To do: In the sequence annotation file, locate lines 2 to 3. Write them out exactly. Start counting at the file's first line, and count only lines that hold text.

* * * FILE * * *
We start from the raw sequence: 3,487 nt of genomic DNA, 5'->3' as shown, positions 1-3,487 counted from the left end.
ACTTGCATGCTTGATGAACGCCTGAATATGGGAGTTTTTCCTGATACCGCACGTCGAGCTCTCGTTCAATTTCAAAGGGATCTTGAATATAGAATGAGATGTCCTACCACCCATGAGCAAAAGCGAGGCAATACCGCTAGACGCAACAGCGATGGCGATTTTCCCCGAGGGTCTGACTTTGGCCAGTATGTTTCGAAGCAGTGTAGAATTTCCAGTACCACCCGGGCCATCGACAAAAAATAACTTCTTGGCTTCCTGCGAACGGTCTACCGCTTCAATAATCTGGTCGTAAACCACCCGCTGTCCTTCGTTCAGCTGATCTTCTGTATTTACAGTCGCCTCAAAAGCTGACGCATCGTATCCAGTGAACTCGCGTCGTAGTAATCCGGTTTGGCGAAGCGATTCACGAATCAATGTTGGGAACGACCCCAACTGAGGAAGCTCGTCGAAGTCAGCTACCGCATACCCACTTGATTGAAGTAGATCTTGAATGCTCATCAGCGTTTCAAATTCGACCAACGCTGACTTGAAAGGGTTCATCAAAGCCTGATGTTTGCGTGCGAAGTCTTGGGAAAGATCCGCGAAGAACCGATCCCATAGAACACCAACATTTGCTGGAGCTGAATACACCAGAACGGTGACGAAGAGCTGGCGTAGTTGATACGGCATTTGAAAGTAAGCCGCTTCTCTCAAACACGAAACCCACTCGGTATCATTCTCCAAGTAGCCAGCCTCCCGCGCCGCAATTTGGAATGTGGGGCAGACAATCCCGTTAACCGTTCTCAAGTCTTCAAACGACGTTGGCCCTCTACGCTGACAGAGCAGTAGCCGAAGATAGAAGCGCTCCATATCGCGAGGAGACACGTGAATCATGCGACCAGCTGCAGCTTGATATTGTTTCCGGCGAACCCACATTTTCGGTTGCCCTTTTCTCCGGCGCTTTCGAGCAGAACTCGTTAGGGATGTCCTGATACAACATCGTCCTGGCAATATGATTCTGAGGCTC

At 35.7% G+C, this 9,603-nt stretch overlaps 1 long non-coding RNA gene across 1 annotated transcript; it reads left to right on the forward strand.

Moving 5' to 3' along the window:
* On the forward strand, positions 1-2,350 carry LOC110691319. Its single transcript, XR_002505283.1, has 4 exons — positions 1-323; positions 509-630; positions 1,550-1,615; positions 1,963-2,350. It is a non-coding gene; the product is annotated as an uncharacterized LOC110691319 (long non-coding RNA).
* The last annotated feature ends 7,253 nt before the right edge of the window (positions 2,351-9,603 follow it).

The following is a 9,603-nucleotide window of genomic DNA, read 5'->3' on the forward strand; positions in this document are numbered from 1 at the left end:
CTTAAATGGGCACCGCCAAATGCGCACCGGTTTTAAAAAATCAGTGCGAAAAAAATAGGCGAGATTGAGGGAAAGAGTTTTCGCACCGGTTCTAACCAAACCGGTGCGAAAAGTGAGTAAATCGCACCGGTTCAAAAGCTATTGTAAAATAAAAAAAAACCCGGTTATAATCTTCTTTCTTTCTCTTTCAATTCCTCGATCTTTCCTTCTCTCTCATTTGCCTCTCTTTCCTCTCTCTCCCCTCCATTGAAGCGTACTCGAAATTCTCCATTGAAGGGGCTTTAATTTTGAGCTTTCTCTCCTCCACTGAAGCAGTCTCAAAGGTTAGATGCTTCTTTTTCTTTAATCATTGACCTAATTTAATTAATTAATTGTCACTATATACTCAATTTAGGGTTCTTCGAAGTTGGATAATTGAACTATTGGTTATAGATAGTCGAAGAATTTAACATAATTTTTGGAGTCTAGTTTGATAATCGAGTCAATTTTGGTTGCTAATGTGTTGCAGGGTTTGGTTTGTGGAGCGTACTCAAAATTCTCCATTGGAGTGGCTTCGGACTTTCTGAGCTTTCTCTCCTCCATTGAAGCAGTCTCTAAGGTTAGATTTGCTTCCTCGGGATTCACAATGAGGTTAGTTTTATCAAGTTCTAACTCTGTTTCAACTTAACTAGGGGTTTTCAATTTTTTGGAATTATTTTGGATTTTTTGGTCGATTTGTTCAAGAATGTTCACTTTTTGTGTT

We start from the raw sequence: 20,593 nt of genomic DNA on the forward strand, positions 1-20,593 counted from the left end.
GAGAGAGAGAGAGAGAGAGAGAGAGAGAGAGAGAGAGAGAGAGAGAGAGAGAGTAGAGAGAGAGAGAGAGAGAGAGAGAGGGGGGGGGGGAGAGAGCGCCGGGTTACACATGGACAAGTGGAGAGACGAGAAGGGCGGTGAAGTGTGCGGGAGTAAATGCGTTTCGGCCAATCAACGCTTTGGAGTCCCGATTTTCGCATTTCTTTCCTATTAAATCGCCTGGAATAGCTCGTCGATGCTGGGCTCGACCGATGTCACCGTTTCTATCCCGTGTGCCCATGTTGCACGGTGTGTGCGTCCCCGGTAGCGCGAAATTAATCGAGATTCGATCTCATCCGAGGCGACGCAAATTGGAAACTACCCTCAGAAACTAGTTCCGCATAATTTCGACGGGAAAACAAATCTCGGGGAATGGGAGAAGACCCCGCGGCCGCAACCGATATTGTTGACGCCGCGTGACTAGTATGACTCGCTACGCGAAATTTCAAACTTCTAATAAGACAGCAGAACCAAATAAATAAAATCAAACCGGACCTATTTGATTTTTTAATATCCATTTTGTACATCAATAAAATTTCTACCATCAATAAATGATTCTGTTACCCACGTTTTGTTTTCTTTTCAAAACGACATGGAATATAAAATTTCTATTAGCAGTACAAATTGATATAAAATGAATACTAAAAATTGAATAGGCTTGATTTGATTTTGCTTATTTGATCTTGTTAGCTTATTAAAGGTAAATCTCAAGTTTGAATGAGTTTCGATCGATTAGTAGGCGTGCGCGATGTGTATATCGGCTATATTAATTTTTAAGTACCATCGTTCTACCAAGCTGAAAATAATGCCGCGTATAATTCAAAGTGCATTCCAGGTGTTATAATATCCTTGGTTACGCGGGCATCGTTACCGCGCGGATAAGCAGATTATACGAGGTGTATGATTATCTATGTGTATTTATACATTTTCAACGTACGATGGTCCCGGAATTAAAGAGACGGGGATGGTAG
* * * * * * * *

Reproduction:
ACTTGCATGCTTGATGAACGCCTGAATATGGGAGTTTTTCCTGATACCGCACGTCGAGCTCTCGTTCAATTTCAAAGGGATCTTGAATATAGAATGAGATGTCCTACCACCCATGAGCAAAAGCGAGGCAATACCGCTAGACGCAACAGCGATGGCGATTTTCCCCGAGGGTCTGACTTTGGCCAGTATGTTTCGAAGCAGTGTAGAATTTCCAGTACCACCCGGGCCATCGACAAAAAATAACTTCTTGGCTTCCTGCGAACGGTCTACCGCTTCAATAATCTGGTCGTAAACCACCCGCTGTCCTTCGTTCAGCTGATCTTCTGTATTTACAGTCGCCTCAAAAGCTGACGCATCGTATCCAGTGAACTCGCGTCGTAGTAATCCGGTTTGGCGAAGCGATTCACGAATCAATGTTGGGAACGACCCCAACTGAGGAAGCTCGTCGAAGTCAGCTACCGCATACCCACTTGATTGAAGTAGATCTTGAATGCTCATCAGCGTTTCAAATTCGACCAACGCTGACTTGAAAGGGTTCATCAAAGCCTGATGTTTGCGTGCGAAGTCTTGGGAAAGATCCGCGAAGAACCGATCCCATAGAACACCAACATTTGCTGGAGCTGAATACACCAGAACGGTGACGAAGAGCTGGCGTAGTTGATACGGCATTTGAAAGTAAGCCGCTTCTCTCAAACACGAAACCCACTCGGTATCATTCTCCAAGTAGCCAGCCTCCCGCGCCGCAATTTGGAATGTGGGGCAGACAATCCCGTTAACCGTTCTCAAGTCTTCAAACGACGTTGGCCCTCTACGCTGACAGAGCAGTAGCCGAAGATAGAAGCGCTCCATATCGCGAGGAGACACGTGAATCATGCGACCAGCTGCAGCTTGATATTGTTTCCGGCGAACCCACATTTTCGGTTGCCCTTTTCTCCGGCGCTTTCGAGCAGAACTCGTTAGGGATGTCCTGATACAACATCGTCCTGGCAATATGATTCTGAGGCTC

At 35.7% G+C, this 9,603-nt stretch overlaps 1 long non-coding RNA gene across 1 annotated transcript; it reads left to right on the forward strand.